Bil’s rating (out of 5): BBB.
United Kingdom, 1988. Cineplex-Odeon Films. Screenplay by Ruth Prawer Jhabvala, John Schlesinger, additional material by Peter Morgan, Mark Wadlow, based on the novel by Bernice Rubens. Cinematography by Nat Crosby. Produced by Robin Dalton. Music by Gerald Gouriet. Production Design by Luciana Arrighi. Costume Design by Amy Roberts. Film Editing by Peter Honess. Golden Globe Awards 1988.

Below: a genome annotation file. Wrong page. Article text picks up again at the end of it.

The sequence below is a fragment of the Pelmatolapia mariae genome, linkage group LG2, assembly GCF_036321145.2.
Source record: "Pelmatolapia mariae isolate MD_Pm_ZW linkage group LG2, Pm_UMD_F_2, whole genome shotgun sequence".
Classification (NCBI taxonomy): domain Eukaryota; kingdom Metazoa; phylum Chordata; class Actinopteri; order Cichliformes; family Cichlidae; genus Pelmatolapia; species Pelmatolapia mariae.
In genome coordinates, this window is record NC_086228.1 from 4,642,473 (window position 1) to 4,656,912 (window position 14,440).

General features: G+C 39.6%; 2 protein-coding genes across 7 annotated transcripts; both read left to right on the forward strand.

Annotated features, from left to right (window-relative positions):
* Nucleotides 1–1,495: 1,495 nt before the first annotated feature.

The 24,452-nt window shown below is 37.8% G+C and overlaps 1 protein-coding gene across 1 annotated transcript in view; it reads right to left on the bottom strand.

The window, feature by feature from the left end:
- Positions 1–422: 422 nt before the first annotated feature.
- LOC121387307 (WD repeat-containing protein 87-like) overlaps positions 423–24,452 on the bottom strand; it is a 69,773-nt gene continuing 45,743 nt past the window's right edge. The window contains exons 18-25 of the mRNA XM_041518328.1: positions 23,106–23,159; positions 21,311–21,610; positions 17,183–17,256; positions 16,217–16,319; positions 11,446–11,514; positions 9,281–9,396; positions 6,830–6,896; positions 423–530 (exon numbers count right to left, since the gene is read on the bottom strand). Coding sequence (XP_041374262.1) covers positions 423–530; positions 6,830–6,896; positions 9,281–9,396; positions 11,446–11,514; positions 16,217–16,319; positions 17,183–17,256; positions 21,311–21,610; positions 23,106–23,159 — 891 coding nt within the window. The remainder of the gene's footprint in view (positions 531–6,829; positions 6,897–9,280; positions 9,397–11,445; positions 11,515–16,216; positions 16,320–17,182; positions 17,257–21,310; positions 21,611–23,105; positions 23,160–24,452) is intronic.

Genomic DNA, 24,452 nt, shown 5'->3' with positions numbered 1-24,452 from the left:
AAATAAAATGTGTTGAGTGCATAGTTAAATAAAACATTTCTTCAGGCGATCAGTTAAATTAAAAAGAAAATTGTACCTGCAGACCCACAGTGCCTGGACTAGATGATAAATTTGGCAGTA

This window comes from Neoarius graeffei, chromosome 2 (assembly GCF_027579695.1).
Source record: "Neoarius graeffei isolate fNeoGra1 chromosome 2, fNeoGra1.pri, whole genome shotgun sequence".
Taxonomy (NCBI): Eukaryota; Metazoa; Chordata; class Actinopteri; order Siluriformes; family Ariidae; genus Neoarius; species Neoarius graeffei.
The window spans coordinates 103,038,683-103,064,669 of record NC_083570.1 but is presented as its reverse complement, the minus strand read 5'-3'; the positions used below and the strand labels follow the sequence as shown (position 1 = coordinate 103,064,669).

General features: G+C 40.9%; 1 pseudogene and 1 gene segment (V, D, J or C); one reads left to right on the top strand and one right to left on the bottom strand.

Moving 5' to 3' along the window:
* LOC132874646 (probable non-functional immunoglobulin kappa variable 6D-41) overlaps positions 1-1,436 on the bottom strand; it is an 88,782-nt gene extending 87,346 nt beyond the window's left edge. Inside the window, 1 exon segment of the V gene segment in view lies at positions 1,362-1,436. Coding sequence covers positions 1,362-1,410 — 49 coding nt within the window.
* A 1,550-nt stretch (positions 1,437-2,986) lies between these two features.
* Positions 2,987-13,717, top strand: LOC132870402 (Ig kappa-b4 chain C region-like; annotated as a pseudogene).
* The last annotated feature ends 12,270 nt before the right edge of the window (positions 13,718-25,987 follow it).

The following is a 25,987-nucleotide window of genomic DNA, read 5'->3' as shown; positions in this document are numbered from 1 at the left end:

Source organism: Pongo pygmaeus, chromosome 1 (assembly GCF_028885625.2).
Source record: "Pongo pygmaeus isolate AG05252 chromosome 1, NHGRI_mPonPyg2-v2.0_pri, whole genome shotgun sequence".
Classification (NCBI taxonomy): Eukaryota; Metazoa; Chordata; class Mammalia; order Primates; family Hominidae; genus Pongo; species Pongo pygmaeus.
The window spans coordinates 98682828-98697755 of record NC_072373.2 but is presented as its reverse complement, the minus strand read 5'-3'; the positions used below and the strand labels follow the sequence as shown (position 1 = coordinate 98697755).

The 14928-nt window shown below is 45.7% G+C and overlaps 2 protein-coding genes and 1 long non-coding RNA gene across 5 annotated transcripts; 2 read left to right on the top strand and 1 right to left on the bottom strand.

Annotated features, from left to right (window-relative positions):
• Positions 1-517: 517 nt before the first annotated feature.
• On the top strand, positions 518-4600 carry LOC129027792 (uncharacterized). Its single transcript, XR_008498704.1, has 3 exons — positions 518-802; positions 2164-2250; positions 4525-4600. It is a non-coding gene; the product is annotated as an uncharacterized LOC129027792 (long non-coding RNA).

An overdone performance by Shirley MacLaine almost ruins this intimate little drama, but it’s still worth enjoying. She plays an eccentric piano teacher living in London whose star pupil (Navin Chowdhry) is a prodigy in the making. The boy’s single mother (Shabana Azmi) wants him to immediately hit the concert world and start earning lots of money, while MacLaine feels that he has to harness his overly confident personality before he can be ready to express himself successfully through music. As we get to know her life story, we realize that she might be holding him back in order to make up for things she missed out on in her own career as a musician. There are also subplots that surround the story, one involving the building MacLaine is living in which has been condemned for destruction, and others about her neighbours who live in it. Twiggy is delightful as a naïve girl who is looking to become a pop star but keeps getting taken advantage of by heartless men, and Peggy Ashcroft is lovely as a kindly tenant who befriends a lonely old man.